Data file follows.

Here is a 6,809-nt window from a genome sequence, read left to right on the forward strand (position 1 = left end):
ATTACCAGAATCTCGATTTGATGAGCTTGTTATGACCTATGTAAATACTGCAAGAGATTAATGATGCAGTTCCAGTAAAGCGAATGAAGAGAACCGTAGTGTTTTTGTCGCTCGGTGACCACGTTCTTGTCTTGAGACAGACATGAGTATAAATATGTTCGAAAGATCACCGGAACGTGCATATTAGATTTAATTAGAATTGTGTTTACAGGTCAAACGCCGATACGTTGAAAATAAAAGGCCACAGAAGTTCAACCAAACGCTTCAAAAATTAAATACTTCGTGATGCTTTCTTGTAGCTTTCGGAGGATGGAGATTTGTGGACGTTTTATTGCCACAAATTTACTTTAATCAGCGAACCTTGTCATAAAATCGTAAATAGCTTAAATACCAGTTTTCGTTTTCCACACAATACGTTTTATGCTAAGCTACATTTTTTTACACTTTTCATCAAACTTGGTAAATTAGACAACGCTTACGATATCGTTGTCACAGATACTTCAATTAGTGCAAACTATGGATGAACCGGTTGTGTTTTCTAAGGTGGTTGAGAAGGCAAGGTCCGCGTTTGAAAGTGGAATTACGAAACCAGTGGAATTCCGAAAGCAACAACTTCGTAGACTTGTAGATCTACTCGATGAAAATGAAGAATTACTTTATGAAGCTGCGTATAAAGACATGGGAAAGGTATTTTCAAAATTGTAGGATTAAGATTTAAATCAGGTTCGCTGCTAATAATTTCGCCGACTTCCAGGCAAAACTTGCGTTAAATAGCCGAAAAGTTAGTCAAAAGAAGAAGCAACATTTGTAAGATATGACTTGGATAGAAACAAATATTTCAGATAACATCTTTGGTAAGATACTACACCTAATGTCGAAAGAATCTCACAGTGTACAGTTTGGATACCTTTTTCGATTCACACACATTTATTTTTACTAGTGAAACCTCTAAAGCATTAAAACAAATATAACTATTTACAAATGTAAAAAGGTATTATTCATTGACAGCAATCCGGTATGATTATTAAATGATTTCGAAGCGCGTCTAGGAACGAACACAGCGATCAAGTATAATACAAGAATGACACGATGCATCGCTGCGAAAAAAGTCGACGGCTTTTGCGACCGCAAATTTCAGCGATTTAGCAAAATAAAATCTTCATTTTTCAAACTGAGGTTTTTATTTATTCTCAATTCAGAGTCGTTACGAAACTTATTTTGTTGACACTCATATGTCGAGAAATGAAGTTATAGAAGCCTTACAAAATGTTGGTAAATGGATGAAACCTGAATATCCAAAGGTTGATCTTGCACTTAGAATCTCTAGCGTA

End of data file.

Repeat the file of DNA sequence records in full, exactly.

Here is a 6,809-nt window from a genome sequence, read left to right on the forward strand (position 1 = left end):
ATTACCAGAATCTCGATTTGATGAGCTTGTTATGACCTATGTAAATACTGCAAGAGATTAATGATGCAGTTCCAGTAAAGCGAATGAAGAGAACCGTAGTGTTTTTGTCGCTCGGTGACCACGTTCTTGTCTTGAGACAGACATGAGTATAAATATGTTCGAAAGATCACCGGAACGTGCATATTAGATTTAATTAGAATTGTGTTTACAGGTCAAACGCCGATACGTTGAAAATAAAAGGCCACAGAAGTTCAACCAAACGCTTCAAAAATTAAATACTTCGTGATGCTTTCTTGTAGCTTTCGGAGGATGGAGATTTGTGGACGTTTTATTGCCACAAATTTACTTTAATCAGCGAACCTTGTCATAAAATCGTAAATAGCTTAAATACCAGTTTTCGTTTTCCACACAATACGTTTTATGCTAAGCTACATTTTTTTACACTTTTCATCAAACTTGGTAAATTAGACAACGCTTACGATATCGTTGTCACAGATACTTCAATTAGTGCAAACTATGGATGAACCGGTTGTGTTTTCTAAGGTGGTTGAGAAGGCAAGGTCCGCGTTTGAAAGTGGAATTACGAAACCAGTGGAATTCCGAAAGCAACAACTTCGTAGACTTGTAGATCTACTCGATGAAAATGAAGAATTACTTTATGAAGCTGCGTATAAAGACATGGGAAAGGTATTTTCAAAATTGTAGGATTAAGATTTAAATCAGGTTCGCTGCTAATAATTTCGCCGACTTCCAGGCAAAACTTGCGTTAAATAGCCGAAAAGTTAGTCAAAAGAAGAAGCAACATTTGTAAGATATGACTTGGATAGAAACAAATATTTCAGATAACATCTTTGGTAAGATACTACACCTAATGTCGAAAGAATCTCACAGTGTACAGTTTGGATACCTTTTTCGATTCACACACATTTATTTTTACTAGTGAAACCTCTAAAGCATTAAAACAAATATAACTATTTACAAATGTAAAAAGGTATTATTCATTGACAGCAATCCGGTATGATTATTAAATGATTTCGAAGCGCGTCTAGGAACGAACACAGCGATCAAGTATAATACAAGAATGACACGATGCATCGCTGCGAAAAAAGTCGACGGCTTTTGCGACCGCAAATTTCAGCGATTTAGCAAAATAAAATCTTCATTTTTCAAACTGAGGTTTTTATTTATTCTCAATTCAGAGTCGTTACGAAACTTATTTTGTTGACACTCATATGTCGAGAAATGAAGTTATAGAAGCCTTACAAAATGTTGGTAAATGGATGAAACCTGAATATCCAAAGGTTGATCTTGCACTTAGAATCTCTAGCGTA